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Advice on being sued while deployed overseas

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Mark Cappel
UpdatedMay 28, 2024

How can I find out information about old debt without contacting the creditor?

While I was deployed in Iraq my mother said she got a letter in the mail from some lawyer, she said she did not open it but she said she could see through the envelope that it said I owed money. She said she sent it back as addressee does not live here, I am scared that this might be a summons to court for some old debt that I am disputing how can I found out without contacting the creditors, I sent the creditors a letter informing them that I dispute debts and that I researched the Statute Of limitations and they have expired. Scared this might be a letter for court, I have not received anything else at my address.

In most states, a creditor attempting to file a lawsuit against you is required to have you personally served with a copy of the summons and complaint, meaning that a process server or sheriff's deputy would knock on your door and hand you or someone you live with a copy of the summons. If the process server cannot locate the defendant (you) to complete service of process, the creditor will usually mail a copy of the summons to your last known address via certified mail. Simply mailing someone a letter stating that they are being sued is generally not considered adequate notification, so if your mother only received is a letter addressed to you, I seriously doubt that a lawsuit has been filed against you. However, if you are worried that you have been sued, you can check with your county court clerk's office to find out if there are any pending cases listing you as a defendant. Many courts provide a searchable online database of their records, so you may be able to find out if you have been sued simply by visiting your county court's website. If your court does not provide court records online, you should be able to call or visit the court clerk's office to inquire about any lawsuits filed against you. As I mentioned previously, I doubt that you have been sued, but it certainly will not hurt to double check, especially since you have been out of the country for some time.

If the statute of limitations for filing suit on this account has passed, it is unlikely that the creditor will attempt to file a lawsuit against you. While creditors can file lawsuits on accounts with expired statutes of limitations, the defendant would usually only need to file a response with the court explaining that the statute of limitations has expired; generally speaking, the court will dismiss the lawsuit if the statute has indeed expired. Creditors usually do not file lawsuits on accounts which are out of statute, because if the court believes that a creditor filed suit despite knowing that it was time-barred from doing so, the creditor could face sanctions from the court. To read more about statute of limitations, and to find out the statute of limitations in your state for credit cards (aka "open accounts") and other types of debt, you should visit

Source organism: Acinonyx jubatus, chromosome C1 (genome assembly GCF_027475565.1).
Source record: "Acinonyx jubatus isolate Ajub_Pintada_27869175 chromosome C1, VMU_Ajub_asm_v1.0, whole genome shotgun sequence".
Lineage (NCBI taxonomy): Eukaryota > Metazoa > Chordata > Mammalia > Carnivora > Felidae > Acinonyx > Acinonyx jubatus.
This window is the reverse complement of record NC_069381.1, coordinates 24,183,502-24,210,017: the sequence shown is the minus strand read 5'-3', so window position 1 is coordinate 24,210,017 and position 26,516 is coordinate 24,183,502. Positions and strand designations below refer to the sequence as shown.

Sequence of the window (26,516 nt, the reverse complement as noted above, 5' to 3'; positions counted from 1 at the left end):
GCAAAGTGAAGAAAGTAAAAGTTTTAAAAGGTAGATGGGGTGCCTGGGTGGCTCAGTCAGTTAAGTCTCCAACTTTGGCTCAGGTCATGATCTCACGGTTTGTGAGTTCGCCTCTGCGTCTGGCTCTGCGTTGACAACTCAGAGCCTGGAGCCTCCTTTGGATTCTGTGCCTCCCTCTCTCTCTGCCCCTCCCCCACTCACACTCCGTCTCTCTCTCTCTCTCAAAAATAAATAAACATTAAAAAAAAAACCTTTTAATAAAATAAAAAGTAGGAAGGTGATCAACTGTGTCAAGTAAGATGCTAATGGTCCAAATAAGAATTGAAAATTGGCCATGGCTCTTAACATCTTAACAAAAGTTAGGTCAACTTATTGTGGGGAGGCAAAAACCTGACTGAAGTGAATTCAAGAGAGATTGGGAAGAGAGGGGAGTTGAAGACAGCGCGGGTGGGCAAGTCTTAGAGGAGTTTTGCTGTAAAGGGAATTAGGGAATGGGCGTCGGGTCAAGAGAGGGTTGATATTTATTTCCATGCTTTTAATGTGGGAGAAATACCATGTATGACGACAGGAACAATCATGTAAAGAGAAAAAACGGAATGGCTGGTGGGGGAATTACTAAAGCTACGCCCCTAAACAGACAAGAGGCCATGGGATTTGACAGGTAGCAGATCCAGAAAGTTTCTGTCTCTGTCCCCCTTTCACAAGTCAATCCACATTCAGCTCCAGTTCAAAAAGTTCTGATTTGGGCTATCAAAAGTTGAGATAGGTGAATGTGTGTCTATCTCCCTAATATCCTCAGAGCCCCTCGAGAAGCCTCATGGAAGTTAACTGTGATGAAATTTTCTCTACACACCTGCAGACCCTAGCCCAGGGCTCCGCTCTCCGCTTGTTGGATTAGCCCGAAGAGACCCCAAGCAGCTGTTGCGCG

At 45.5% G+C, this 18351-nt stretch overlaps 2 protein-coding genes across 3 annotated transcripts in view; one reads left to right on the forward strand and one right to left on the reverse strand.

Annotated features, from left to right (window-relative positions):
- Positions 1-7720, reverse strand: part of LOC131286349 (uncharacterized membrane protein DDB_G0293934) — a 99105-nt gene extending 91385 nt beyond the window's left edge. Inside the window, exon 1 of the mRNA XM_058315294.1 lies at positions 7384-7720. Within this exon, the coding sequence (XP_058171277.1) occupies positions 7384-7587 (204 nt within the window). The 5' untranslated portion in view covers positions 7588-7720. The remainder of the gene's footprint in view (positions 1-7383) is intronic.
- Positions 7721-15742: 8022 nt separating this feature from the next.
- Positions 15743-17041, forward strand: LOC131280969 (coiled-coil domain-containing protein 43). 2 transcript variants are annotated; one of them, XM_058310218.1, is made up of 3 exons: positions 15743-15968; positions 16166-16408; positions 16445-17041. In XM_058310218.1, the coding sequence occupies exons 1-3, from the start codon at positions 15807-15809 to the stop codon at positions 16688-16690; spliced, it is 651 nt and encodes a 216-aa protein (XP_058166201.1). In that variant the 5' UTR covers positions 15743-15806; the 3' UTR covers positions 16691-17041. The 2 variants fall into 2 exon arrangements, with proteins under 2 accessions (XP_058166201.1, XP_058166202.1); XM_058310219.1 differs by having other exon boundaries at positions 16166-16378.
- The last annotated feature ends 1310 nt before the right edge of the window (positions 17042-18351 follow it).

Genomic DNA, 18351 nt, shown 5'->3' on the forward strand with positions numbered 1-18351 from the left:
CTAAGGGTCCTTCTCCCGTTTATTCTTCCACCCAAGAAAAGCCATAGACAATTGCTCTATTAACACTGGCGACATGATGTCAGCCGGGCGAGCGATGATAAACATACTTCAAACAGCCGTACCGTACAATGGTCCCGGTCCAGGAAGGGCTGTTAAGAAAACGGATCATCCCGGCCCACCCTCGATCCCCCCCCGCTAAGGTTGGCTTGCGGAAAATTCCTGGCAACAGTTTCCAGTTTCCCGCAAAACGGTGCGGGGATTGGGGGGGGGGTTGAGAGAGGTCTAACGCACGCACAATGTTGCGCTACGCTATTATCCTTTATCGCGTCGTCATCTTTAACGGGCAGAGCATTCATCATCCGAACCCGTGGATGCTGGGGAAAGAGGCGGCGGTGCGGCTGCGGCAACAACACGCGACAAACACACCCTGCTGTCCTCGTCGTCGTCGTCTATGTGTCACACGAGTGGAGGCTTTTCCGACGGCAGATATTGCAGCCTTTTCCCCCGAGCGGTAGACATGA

The fact that you are in active duty military service, and the fact that you were deployed overseas at the time you mother received this letter, also makes me think it unlikely that this creditor has filed a lawsuit against you. Under the provisions of the Soldiers and Sailors Civil Relief Act and the newer Service Members Civil Relief Act (SCRA), most service members are protected from default judgments being entered against them while they are on active duty and deployed. For more information about these protections for persons serving in the military, I encourage you to visit If you have not already done so, you may want to notify your creditors in writing of your active duty military status, asking that they reduce your interest rates in accordance with the terms of the SCRA. Notifying your creditors will also put your creditors on notice of your military status, which could deter them from taking legal action against you in the future.

For additional information about debt issues, and strategies for dealing with debt, I invite you to visit the Debt Help page.

I wish you the best of luck in resolving your outstanding debts, and hope that the information I have provided helps you Find. Learn. Save.



Dealing with debt

Mortgages, credit cards, student loans, personal loans, and auto loans are common types of debts. According to the NY Federal Reserve total household debt as of Q1 2024 was $17.69 trillion. Housing debt totaled $12.82 trillion and non-housing debt was $4.88 trillion.

According to data gathered by from a sample of credit reports, about 26% of people in the US have some kind of debt in collections. The median debt in collections is $1,739. Student loans and auto loans are common types of debt. Of people holding student debt, approximately 10% had student loans in collections. The national Auto/Retail debt delinquency rate was 4%.

The amount of debt and debt in collections vary by state. For example, in Kansas, 26% have any kind of debt in collections and the median debt in collections is $1652. Medical debt is common and 17% have that in collections. The median medical debt in collections is $849.

Avoiding collections isn’t always possible. A sudden loss of employment, death in the family, or sickness can lead to financial hardship. Fortunately, there are many ways to deal with debt including an aggressive payment plan, debt consolidation loan, or a negotiated settlement.